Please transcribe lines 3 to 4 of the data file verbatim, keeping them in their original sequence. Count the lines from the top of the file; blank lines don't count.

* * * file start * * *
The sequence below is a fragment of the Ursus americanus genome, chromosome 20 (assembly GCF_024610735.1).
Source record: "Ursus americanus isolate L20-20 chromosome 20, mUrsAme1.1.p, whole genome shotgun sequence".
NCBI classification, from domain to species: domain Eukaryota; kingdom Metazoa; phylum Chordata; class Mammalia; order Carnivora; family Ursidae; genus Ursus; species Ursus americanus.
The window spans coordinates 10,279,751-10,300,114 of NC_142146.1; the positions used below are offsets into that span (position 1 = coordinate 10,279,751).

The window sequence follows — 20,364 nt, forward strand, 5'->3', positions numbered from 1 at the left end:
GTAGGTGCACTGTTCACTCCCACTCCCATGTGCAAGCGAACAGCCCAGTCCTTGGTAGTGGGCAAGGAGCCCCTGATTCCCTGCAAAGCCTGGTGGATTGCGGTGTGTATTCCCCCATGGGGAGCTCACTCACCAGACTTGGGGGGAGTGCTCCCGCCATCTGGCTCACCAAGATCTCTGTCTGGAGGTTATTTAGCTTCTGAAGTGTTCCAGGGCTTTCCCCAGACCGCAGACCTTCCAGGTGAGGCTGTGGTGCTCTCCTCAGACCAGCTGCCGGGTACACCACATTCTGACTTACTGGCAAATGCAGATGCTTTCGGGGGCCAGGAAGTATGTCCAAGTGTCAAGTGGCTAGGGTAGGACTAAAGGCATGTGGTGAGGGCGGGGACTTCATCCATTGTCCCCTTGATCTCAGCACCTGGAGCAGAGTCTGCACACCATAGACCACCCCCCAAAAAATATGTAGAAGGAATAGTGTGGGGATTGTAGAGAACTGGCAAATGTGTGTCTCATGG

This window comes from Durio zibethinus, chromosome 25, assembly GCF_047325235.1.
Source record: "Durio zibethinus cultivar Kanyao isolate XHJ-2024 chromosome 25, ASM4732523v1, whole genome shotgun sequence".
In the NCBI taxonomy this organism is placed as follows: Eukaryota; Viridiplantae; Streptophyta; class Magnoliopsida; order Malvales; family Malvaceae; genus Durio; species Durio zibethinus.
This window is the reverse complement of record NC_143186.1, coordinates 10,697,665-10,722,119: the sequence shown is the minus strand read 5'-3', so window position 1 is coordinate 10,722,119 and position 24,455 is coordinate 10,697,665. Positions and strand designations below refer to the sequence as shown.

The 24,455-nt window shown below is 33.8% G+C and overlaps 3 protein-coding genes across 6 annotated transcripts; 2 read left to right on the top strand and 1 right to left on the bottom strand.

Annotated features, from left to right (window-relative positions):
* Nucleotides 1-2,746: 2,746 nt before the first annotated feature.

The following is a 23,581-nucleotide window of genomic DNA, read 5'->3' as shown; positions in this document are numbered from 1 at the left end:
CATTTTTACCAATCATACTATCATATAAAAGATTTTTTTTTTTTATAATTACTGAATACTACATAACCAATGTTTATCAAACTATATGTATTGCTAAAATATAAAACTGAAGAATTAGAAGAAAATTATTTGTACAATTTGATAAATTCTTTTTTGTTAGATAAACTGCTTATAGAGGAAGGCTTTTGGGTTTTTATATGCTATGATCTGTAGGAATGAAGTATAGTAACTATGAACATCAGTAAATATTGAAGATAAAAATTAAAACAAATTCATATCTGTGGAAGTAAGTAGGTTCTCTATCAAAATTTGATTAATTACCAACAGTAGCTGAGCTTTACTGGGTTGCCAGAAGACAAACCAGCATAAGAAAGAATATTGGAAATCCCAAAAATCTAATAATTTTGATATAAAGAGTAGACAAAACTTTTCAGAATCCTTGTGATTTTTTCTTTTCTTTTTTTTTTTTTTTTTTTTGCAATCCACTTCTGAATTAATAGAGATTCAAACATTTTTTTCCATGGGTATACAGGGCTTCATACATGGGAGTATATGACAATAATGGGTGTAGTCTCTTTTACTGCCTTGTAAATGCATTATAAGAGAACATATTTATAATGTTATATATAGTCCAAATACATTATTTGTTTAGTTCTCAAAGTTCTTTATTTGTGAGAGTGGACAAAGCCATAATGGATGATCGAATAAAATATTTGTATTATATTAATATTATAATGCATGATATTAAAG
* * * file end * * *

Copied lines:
NCBI classification, from domain to species: domain Eukaryota; kingdom Metazoa; phylum Chordata; class Mammalia; order Carnivora; family Ursidae; genus Ursus; species Ursus americanus.
The window spans coordinates 10,279,751-10,300,114 of NC_142146.1; the positions used below are offsets into that span (position 1 = coordinate 10,279,751).